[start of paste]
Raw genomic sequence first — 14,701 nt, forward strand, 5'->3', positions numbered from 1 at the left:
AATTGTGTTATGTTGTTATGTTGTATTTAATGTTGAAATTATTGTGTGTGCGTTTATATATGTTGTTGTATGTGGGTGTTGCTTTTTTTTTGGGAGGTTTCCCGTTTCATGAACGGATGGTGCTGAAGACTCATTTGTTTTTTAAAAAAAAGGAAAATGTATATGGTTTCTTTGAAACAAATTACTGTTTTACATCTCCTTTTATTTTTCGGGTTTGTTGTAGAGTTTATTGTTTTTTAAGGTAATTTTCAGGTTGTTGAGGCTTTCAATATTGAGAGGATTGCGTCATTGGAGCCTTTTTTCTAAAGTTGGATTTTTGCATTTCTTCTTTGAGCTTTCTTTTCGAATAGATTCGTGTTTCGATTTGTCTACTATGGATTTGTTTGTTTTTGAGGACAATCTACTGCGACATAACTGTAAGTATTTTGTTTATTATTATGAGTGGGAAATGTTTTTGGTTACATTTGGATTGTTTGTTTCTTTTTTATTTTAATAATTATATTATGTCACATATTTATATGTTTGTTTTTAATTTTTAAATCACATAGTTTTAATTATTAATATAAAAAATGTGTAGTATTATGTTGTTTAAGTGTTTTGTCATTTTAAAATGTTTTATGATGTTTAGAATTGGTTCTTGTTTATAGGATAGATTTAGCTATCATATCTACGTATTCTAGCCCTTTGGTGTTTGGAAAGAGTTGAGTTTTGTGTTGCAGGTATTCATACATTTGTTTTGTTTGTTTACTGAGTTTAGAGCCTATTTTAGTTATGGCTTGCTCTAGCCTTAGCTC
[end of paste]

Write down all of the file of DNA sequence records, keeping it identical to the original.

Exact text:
Raw genomic sequence first — 14,701 nt, forward strand, 5'->3', positions numbered from 1 at the left:
AATTGTGTTATGTTGTTATGTTGTATTTAATGTTGAAATTATTGTGTGTGCGTTTATATATGTTGTTGTATGTGGGTGTTGCTTTTTTTTTGGGAGGTTTCCCGTTTCATGAACGGATGGTGCTGAAGACTCATTTGTTTTTTAAAAAAAAGGAAAATGTATATGGTTTCTTTGAAACAAATTACTGTTTTACATCTCCTTTTATTTTTCGGGTTTGTTGTAGAGTTTATTGTTTTTTAAGGTAATTTTCAGGTTGTTGAGGCTTTCAATATTGAGAGGATTGCGTCATTGGAGCCTTTTTTCTAAAGTTGGATTTTTGCATTTCTTCTTTGAGCTTTCTTTTCGAATAGATTCGTGTTTCGATTTGTCTACTATGGATTTGTTTGTTTTTGAGGACAATCTACTGCGACATAACTGTAAGTATTTTGTTTATTATTATGAGTGGGAAATGTTTTTGGTTACATTTGGATTGTTTGTTTCTTTTTTATTTTAATAATTATATTATGTCACATATTTATATGTTTGTTTTTAATTTTTAAATCACATAGTTTTAATTATTAATATAAAAAATGTGTAGTATTATGTTGTTTAAGTGTTTTGTCATTTTAAAATGTTTTATGATGTTTAGAATTGGTTCTTGTTTATAGGATAGATTTAGCTATCATATCTACGTATTCTAGCCCTTTGGTGTTTGGAAAGAGTTGAGTTTTGTGTTGCAGGTATTCATACATTTGTTTTGTTTGTTTACTGAGTTTAGAGCCTATTTTAGTTATGGCTTGCTCTAGCCTTAGCTC